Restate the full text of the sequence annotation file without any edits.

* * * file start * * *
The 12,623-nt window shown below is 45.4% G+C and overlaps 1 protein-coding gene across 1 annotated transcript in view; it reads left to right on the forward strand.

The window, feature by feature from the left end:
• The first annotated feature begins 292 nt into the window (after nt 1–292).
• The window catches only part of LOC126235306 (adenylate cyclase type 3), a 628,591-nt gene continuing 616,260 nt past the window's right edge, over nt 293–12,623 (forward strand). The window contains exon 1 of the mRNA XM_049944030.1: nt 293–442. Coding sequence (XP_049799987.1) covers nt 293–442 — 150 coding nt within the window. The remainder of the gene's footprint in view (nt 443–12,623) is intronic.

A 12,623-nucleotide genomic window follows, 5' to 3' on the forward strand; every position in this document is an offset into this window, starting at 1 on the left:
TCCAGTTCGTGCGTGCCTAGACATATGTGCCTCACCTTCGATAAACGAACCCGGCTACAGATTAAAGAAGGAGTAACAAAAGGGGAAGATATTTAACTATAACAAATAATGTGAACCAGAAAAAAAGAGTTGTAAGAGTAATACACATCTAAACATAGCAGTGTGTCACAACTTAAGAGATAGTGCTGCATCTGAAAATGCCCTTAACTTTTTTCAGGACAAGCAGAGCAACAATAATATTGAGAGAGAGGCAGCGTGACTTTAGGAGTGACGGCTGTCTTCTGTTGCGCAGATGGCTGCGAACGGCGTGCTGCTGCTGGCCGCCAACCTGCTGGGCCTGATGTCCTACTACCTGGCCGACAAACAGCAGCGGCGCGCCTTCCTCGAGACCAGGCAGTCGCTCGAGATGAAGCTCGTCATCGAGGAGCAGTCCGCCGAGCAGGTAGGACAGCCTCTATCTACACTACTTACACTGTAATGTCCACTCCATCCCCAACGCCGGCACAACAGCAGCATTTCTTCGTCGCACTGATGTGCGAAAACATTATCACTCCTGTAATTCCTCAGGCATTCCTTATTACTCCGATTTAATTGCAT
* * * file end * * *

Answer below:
The 12,623-nt window shown below is 45.4% G+C and overlaps 1 protein-coding gene across 1 annotated transcript in view; it reads left to right on the forward strand.

The window, feature by feature from the left end:
• The first annotated feature begins 292 nt into the window (after nt 1–292).
• The window catches only part of LOC126235306 (adenylate cyclase type 3), a 628,591-nt gene continuing 616,260 nt past the window's right edge, over nt 293–12,623 (forward strand). The window contains exon 1 of the mRNA XM_049944030.1: nt 293–442. Coding sequence (XP_049799987.1) covers nt 293–442 — 150 coding nt within the window. The remainder of the gene's footprint in view (nt 443–12,623) is intronic.

A 12,623-nucleotide genomic window follows, 5' to 3' on the forward strand; every position in this document is an offset into this window, starting at 1 on the left:
TCCAGTTCGTGCGTGCCTAGACATATGTGCCTCACCTTCGATAAACGAACCCGGCTACAGATTAAAGAAGGAGTAACAAAAGGGGAAGATATTTAACTATAACAAATAATGTGAACCAGAAAAAAAGAGTTGTAAGAGTAATACACATCTAAACATAGCAGTGTGTCACAACTTAAGAGATAGTGCTGCATCTGAAAATGCCCTTAACTTTTTTCAGGACAAGCAGAGCAACAATAATATTGAGAGAGAGGCAGCGTGACTTTAGGAGTGACGGCTGTCTTCTGTTGCGCAGATGGCTGCGAACGGCGTGCTGCTGCTGGCCGCCAACCTGCTGGGCCTGATGTCCTACTACCTGGCCGACAAACAGCAGCGGCGCGCCTTCCTCGAGACCAGGCAGTCGCTCGAGATGAAGCTCGTCATCGAGGAGCAGTCCGCCGAGCAGGTAGGACAGCCTCTATCTACACTACTTACACTGTAATGTCCACTCCATCCCCAACGCCGGCACAACAGCAGCATTTCTTCGTCGCACTGATGTGCGAAAACATTATCACTCCTGTAATTCCTCAGGCATTCCTTATTACTCCGATTTAATTGCAT